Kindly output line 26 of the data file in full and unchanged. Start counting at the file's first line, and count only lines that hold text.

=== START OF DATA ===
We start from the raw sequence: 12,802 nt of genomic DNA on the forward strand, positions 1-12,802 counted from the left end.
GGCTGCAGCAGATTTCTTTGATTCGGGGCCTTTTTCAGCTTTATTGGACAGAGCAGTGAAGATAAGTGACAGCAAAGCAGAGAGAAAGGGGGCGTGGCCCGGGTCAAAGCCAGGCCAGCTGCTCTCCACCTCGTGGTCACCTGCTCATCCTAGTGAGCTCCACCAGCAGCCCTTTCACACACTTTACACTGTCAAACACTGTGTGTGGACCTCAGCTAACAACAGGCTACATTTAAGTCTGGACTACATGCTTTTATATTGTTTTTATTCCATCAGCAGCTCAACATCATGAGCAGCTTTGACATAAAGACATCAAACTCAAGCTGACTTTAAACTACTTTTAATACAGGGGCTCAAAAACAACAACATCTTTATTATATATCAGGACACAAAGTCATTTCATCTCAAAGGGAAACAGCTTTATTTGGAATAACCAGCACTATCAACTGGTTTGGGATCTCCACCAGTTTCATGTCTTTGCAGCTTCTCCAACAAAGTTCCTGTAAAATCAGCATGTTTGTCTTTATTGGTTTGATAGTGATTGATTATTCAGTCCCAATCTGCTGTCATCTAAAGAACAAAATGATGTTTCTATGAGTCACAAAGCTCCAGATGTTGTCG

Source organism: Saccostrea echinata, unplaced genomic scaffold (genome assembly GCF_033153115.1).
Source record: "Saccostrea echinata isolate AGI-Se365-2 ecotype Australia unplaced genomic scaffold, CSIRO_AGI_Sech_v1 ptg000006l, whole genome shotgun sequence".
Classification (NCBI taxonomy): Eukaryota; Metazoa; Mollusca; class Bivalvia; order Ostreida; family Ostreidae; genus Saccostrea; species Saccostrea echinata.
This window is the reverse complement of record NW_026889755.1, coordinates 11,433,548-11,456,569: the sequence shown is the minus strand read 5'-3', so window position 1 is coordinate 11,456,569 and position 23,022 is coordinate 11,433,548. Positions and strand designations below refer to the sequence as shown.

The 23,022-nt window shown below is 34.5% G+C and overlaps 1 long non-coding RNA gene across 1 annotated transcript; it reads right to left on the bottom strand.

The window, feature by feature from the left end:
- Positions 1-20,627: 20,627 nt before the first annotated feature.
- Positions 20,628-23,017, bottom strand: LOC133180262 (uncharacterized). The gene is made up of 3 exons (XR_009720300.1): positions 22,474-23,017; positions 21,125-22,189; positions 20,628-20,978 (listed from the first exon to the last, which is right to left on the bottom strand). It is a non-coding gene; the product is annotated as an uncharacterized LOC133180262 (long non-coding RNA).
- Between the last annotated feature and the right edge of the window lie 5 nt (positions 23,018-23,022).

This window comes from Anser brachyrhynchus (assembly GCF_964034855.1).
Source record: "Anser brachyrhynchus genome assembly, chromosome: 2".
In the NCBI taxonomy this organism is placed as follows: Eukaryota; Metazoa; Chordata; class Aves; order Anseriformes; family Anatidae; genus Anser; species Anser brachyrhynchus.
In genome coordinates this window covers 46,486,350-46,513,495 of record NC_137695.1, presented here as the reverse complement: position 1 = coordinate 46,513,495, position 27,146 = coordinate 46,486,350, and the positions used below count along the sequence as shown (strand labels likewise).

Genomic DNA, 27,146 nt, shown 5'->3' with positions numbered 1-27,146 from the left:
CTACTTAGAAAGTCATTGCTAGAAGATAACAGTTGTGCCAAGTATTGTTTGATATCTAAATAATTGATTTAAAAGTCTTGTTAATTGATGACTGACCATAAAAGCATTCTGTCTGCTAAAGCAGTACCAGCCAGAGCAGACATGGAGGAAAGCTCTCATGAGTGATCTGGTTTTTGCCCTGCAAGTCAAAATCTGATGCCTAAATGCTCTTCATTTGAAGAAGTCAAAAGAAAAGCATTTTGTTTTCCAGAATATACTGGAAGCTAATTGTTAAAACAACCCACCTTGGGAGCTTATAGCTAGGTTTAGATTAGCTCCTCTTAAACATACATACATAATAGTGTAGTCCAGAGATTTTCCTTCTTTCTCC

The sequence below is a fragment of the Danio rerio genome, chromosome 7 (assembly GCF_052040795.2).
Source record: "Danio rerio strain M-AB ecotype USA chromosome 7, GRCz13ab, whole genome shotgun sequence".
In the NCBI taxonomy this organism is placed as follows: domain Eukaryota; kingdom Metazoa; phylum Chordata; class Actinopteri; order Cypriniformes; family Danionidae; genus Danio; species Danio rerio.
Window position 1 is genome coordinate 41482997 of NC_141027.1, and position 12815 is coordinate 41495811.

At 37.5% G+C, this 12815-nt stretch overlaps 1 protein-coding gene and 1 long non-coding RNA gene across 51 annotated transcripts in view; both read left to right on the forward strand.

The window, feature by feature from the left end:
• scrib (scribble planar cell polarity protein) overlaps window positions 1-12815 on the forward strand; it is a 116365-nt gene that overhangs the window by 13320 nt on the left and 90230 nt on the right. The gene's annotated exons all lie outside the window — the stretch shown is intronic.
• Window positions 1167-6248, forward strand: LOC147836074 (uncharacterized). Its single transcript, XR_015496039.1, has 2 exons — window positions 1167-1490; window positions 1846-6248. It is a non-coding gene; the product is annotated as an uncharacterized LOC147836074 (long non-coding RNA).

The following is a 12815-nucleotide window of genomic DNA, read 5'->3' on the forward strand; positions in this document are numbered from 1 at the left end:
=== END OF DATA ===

The following is a 12815-nucleotide window of genomic DNA, read 5'->3' on the forward strand; positions in this document are numbered from 1 at the left end: